This past Monday I had a celiac-disease-related procedure to check out how my insides are doing after three years of following a rigidly dedicated gluten-free diet.
I was nervous, but not as nervous as I was the first time. I took my little cab over to the hospital and let the nurses in the GI suite take care of me.
I learned several things from the experience about nursing care. I’ve been lucky enough in my life not to encounter too many nurses “from the other side.” The nurse who takes my vitals and gives me flu shots in primary care, yes. The nurses who taught me for 18 months, yes. Watching other nurses do the nurse thing around me? Every day.
But, it is so, so different to be laying in a bed, scared, and having NO idea what is going on at all times.
Taking the information I gleaned during my short procedural visit at Georgetown Hospital, I tried to be a better nurse this week.
1. Yup: IVs do hurt.
2. IVs hurt coming out, too. Nurses told me before that it doesn’t hurt when they’re removed, other than the old “tape-pulling-off-all-the-arm-hair” bit. False.
3. Blankets = heaven. When patients ask me for their 40th extra blanket, I’ve found myself confused before. Now I either pre-empt them with four extras to begin with or forgive the fifth request. You’re naked in a gown under a sheet!! I get it now.
4. I forget sometimes that although I (kinda) know the way things work in the ER, many of the patients do not. I know that I come in, then I do stuff to them (take their blood, hang fluids, take them to CT), and then the doctor sees them later. They don’t get that, and I had been neglecting to consistently explain it.
5. People have NO feeling of control when they’re in a hospital bed—even less in the emergency room because they’re in pain or something is wrong. Giving them a choice—“apple or cranberry juice?”—is sometimes enough to make people feel much better. Even the little warning of “hey, this is going to feel cold” is incredibly helpful. (The cardiac monitor leads are cold! Who knew?!)
6. Some patients relate to their nurses more than their doctors. (Just as some patients relate to the doctors way more than nurses.) Even though I had met my nurse Brandy just 18 minutes beforehand, when I was being hooked up to anesthesia, 100 monitors, oxygen, and forced to put a giant bite block in my mouth and turn over, the person I wanted near me was Brandy.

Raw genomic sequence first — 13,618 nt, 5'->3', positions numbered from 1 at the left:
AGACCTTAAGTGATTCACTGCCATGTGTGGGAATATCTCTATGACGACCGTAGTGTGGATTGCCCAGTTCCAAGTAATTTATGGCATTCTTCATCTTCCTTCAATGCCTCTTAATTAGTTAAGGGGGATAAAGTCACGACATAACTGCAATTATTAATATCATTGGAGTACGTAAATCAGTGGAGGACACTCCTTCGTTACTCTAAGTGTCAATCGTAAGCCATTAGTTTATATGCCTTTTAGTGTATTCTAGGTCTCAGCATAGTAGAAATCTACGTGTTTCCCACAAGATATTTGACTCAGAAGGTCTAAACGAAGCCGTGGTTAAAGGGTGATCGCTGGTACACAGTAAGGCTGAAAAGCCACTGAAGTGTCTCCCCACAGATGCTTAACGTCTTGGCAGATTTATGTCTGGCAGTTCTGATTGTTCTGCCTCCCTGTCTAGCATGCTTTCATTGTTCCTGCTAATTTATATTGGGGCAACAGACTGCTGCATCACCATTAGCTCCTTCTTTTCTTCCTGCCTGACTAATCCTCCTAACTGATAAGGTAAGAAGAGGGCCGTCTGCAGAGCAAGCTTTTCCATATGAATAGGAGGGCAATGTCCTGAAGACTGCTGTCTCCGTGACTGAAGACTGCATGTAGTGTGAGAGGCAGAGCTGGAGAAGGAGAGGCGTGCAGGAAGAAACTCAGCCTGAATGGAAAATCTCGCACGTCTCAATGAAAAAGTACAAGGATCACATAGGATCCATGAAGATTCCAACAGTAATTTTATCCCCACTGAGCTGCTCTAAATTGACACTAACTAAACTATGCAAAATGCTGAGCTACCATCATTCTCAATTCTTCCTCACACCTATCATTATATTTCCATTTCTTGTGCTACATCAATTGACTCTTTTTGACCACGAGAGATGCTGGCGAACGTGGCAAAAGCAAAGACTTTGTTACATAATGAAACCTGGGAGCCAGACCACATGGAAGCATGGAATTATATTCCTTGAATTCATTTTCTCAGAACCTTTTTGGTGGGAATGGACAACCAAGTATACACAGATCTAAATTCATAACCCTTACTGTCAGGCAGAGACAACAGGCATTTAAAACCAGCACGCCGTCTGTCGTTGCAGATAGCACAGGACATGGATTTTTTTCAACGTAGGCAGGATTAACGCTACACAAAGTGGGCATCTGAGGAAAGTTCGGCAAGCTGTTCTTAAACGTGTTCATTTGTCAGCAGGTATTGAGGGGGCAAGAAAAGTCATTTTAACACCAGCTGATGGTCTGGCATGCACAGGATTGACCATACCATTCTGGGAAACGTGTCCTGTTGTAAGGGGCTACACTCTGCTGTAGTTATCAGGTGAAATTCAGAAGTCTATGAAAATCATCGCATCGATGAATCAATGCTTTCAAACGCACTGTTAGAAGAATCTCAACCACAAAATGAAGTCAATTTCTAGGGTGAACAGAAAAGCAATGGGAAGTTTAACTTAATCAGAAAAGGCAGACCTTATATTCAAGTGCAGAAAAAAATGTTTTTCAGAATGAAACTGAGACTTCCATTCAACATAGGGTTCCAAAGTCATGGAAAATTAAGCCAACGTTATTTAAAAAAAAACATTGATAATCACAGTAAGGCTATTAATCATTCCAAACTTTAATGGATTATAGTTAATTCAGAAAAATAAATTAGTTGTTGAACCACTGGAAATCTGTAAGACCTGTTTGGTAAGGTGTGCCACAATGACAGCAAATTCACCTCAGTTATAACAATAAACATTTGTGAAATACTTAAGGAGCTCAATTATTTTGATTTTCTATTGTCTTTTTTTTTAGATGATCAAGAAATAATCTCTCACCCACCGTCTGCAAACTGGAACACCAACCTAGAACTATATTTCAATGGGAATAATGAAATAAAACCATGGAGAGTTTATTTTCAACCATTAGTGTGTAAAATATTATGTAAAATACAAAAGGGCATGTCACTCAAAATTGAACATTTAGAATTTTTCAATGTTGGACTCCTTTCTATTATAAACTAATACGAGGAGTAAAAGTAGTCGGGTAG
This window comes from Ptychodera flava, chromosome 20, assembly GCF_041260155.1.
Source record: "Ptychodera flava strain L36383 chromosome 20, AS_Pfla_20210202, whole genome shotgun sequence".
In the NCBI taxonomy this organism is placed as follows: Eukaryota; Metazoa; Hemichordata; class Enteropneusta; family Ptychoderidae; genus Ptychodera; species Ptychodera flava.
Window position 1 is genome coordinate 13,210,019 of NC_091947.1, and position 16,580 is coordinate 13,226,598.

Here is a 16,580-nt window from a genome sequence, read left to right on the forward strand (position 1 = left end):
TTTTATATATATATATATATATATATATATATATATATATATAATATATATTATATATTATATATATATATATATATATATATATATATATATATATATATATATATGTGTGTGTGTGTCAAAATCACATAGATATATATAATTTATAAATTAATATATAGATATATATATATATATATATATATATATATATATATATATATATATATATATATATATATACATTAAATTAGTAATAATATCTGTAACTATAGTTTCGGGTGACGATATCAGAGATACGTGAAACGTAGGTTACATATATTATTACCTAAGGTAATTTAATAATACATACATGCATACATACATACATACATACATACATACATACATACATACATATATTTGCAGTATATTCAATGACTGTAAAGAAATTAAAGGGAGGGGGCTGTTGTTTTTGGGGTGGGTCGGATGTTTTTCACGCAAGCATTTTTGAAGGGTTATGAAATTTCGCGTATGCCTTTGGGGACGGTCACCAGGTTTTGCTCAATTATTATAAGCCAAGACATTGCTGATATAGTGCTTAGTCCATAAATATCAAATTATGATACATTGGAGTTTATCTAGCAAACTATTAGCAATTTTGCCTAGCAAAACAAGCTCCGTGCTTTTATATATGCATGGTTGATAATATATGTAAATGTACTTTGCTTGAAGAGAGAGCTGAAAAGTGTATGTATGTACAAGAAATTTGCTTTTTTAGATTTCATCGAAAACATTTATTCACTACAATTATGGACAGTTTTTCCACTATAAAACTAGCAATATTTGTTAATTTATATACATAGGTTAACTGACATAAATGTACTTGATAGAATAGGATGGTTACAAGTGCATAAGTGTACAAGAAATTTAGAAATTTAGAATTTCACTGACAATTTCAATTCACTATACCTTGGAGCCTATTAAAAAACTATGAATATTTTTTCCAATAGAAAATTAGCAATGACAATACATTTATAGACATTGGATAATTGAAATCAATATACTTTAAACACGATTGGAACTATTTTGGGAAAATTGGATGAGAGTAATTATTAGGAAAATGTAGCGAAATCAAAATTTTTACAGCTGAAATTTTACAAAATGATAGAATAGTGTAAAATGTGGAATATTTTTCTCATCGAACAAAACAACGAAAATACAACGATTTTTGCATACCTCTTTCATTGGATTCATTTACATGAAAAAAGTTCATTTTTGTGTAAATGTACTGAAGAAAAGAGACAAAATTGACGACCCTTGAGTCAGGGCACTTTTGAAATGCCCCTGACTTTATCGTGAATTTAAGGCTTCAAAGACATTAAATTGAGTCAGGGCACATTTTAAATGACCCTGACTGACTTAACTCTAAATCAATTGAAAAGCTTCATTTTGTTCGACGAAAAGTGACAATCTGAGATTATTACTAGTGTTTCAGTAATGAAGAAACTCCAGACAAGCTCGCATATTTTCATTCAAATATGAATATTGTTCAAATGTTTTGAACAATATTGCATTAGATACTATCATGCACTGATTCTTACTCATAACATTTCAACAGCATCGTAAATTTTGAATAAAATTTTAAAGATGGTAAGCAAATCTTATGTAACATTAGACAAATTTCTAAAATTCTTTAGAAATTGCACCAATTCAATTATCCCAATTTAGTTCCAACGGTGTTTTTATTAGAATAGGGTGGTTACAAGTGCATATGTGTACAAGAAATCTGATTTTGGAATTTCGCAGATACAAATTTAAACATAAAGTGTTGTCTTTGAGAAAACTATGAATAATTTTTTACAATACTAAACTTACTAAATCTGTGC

7. Huh: the blood pressure cuff DOES get really tight. All the people who I silently thought were crazy before…I take it back. That thing pumps up hard!
8. I felt slight anxiety about the procedure even knowing exactly the medications (and their side effects and half lives!), the type of procedure it was, what was going to happen, and what I would look like at all times (we do endoscopies in the ER, sometimes, and I’ve been in Brandy’s position before). I can only imagine what patients who do not speak “medical” must feel. It’s always worth speaking in plain English: better to offend someone by overexplaining something simple than to assume they know what you mean.
9. I still find it difficult to imagine being rude or disrespectful to any health care provider, but I’m not everyone. People act differently when they’re hurting, or scared, or if they feel out of control or lonely. I am always as empathetic as possible, and I do try to read each patient individually to determine what they want from me. (Although to be honest, I don’t always have time for that step.)
Do you want my hand to hold? You got it (even if you dig your nails into my hand during the procedure). Do you want me to “stop saying sorry, I know you don’t mean it”? (which was entirely false, because I always genuinely mean it.) Fine. I’ll stop. Want to tell me how to do my job? That’s OK, I’ll forgive you, I won’t snap back, and I’ll do it how I do it anyway. Want to sing to me? Cool! I’ll sing, too. (That last one was fun.)
Remembering that everyone is different is helpful. Remembering that EVERYONE (patients, family, nurses, doctors, pharmacists, techs) in the ER is stressed out is also helpful. But remembering that people are human and usually will apologize later for words they honestly don’t mean to say is the most beneficial in getting me through a rough night or day.
10. The five or six nurses who took care of me last Monday all made a difference in my comfort level and in my experience during the endoscopy. And I didn’t get to say one word to them about how great they were, other than a brief and groggy-anesthesia-faced “thank you.” It is my biggest hope that often I am making a difference to people in some small way, whether I know it or not.
Here’s one word about your nurse: Just like patients, nurses aren’t all roses and rainbows. People are often critical of nurses, people think they are “slow” (as I was called last week) or that they don’t mean it when they say “I’m sorry.” There is no nurse who enjoys hurting a patient, or seeing a person in pain. That is not the vocation we chose. I’m not happy about having to give you an IV. I hate that I have to move you into the hallway—I do. I’m not pumped about giving you the nasty-tasting medication, either, and I am truly sorry that you have to wait 10 hours to get a bed in the hospital proper. I certainly hate inserting a catheter or a nasogastric tube or one of the many other horrible things that could be ordered for you by an ER doc. Everything I do I do because I am trying to help. Always and forever, that is the bottom line: I am trying to help you get better. Forgive your nurses sometimes when they are having a rough day, when they disappear, when they just lost a patient in the room next door, or when they haven’t eaten in 10 hours and have the worst case of the hangries ever documented.
Because, as an adorable older gentleman reminded me last week, “Isn’t it just so nice when everyone gets along?”